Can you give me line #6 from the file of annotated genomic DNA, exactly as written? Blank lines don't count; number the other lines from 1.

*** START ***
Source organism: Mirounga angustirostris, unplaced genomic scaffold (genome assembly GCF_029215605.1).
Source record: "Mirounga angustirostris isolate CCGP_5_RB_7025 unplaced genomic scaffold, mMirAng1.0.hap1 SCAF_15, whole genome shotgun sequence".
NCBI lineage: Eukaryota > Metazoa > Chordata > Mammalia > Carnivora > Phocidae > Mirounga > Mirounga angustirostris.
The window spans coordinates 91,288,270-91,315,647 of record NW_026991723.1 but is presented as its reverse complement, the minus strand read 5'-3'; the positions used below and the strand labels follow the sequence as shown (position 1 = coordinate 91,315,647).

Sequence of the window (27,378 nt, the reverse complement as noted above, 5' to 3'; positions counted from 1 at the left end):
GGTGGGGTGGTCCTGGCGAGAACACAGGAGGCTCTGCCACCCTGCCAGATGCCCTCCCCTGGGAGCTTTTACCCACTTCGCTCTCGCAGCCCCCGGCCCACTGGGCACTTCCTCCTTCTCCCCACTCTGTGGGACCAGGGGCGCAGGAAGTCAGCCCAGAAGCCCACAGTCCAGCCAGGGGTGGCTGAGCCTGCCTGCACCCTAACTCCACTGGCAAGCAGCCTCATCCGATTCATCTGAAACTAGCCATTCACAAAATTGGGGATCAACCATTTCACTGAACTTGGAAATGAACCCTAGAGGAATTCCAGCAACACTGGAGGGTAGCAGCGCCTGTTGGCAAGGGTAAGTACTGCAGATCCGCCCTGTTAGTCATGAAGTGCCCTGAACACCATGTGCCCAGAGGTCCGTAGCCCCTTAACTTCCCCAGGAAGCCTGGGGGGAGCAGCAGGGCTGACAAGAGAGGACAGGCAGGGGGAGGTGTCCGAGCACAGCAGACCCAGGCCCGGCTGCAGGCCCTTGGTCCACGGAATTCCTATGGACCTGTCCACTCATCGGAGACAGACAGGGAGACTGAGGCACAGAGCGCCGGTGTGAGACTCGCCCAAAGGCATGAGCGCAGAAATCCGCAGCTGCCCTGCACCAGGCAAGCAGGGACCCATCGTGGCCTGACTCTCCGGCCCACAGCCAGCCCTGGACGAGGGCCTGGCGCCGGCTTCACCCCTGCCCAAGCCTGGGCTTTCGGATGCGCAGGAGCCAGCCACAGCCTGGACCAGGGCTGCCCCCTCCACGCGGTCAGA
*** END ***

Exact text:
GGTGGGGTGGTCCTGGCGAGAACACAGGAGGCTCTGCCACCCTGCCAGATGCCCTCCCCTGGGAGCTTTTACCCACTTCGCTCTCGCAGCCCCCGGCCCACTGGGCACTTCCTCCTTCTCCCCACTCTGTGGGACCAGGGGCGCAGGAAGTCAGCCCAGAAGCCCACAGTCCAGCCAGGGGTGGCTGAGCCTGCCTGCACCCTAACTCCACTGGCAAGCAGCCTCATCCGATTCATCTGAAACTAGCCATTCACAAAATTGGGGATCAACCATTTCACTGAACTTGGAAATGAACCCTAGAGGAATTCCAGCAACACTGGAGGGTAGCAGCGCCTGTTGGCAAGGGTAAGTACTGCAGATCCGCCCTGTTAGTCATGAAGTGCCCTGAACACCATGTGCCCAGAGGTCCGTAGCCCCTTAACTTCCCCAGGAAGCCTGGGGGGAGCAGCAGGGCTGACAAGAGAGGACAGGCAGGGGGAGGTGTCCGAGCACAGCAGACCCAGGCCCGGCTGCAGGCCCTTGGTCCACGGAATTCCTATGGACCTGTCCACTCATCGGAGACAGACAGGGAGACTGAGGCACAGAGCGCCGGTGTGAGACTCGCCCAAAGGCATGAGCGCAGAAATCCGCAGCTGCCCTGCACCAGGCAAGCAGGGACCCATCGTGGCCTGACTCTCCGGCCCACAGCCAGCCCTGGACGAGGGCCTGGCGCCGGCTTCACCCCTGCCCAAGCCTGGGCTTTCGGATGCGCAGGAGCCAGCCACAGCCTGGACCAGGGCTGCCCCCTCCACGCGGTCAGA